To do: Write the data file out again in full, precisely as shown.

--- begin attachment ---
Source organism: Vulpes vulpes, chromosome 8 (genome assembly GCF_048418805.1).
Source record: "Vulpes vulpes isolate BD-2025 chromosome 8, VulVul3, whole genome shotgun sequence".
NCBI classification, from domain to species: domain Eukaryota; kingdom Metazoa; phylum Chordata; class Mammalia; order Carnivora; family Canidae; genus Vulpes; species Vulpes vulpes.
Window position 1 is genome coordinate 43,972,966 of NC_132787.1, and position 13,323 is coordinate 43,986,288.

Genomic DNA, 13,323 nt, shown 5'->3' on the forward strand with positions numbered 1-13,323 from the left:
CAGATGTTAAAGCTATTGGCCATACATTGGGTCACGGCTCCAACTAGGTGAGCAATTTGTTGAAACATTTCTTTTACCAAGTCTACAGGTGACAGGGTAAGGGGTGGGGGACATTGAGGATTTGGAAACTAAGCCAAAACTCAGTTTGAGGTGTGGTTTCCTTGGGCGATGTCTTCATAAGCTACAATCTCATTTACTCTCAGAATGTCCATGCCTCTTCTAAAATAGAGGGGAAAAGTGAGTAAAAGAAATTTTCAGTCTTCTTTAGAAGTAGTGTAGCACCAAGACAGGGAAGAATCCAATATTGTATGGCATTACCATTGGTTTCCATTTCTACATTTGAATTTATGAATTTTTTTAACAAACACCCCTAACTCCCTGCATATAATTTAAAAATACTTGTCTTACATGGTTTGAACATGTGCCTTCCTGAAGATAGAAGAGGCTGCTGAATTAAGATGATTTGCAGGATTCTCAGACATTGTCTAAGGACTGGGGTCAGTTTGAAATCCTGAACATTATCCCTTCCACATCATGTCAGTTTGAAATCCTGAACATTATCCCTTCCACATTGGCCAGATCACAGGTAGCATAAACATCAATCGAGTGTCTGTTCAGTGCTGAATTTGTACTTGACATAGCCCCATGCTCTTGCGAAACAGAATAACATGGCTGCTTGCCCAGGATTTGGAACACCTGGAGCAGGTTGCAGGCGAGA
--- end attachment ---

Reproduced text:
Source organism: Vulpes vulpes, chromosome 8 (genome assembly GCF_048418805.1).
Source record: "Vulpes vulpes isolate BD-2025 chromosome 8, VulVul3, whole genome shotgun sequence".
NCBI classification, from domain to species: domain Eukaryota; kingdom Metazoa; phylum Chordata; class Mammalia; order Carnivora; family Canidae; genus Vulpes; species Vulpes vulpes.
Window position 1 is genome coordinate 43,972,966 of NC_132787.1, and position 13,323 is coordinate 43,986,288.

Genomic DNA, 13,323 nt, shown 5'->3' on the forward strand with positions numbered 1-13,323 from the left:
CAGATGTTAAAGCTATTGGCCATACATTGGGTCACGGCTCCAACTAGGTGAGCAATTTGTTGAAACATTTCTTTTACCAAGTCTACAGGTGACAGGGTAAGGGGTGGGGGACATTGAGGATTTGGAAACTAAGCCAAAACTCAGTTTGAGGTGTGGTTTCCTTGGGCGATGTCTTCATAAGCTACAATCTCATTTACTCTCAGAATGTCCATGCCTCTTCTAAAATAGAGGGGAAAAGTGAGTAAAAGAAATTTTCAGTCTTCTTTAGAAGTAGTGTAGCACCAAGACAGGGAAGAATCCAATATTGTATGGCATTACCATTGGTTTCCATTTCTACATTTGAATTTATGAATTTTTTTAACAAACACCCCTAACTCCCTGCATATAATTTAAAAATACTTGTCTTACATGGTTTGAACATGTGCCTTCCTGAAGATAGAAGAGGCTGCTGAATTAAGATGATTTGCAGGATTCTCAGACATTGTCTAAGGACTGGGGTCAGTTTGAAATCCTGAACATTATCCCTTCCACATCATGTCAGTTTGAAATCCTGAACATTATCCCTTCCACATTGGCCAGATCACAGGTAGCATAAACATCAATCGAGTGTCTGTTCAGTGCTGAATTTGTACTTGACATAGCCCCATGCTCTTGCGAAACAGAATAACATGGCTGCTTGCCCAGGATTTGGAACACCTGGAGCAGGTTGCAGGCGAGA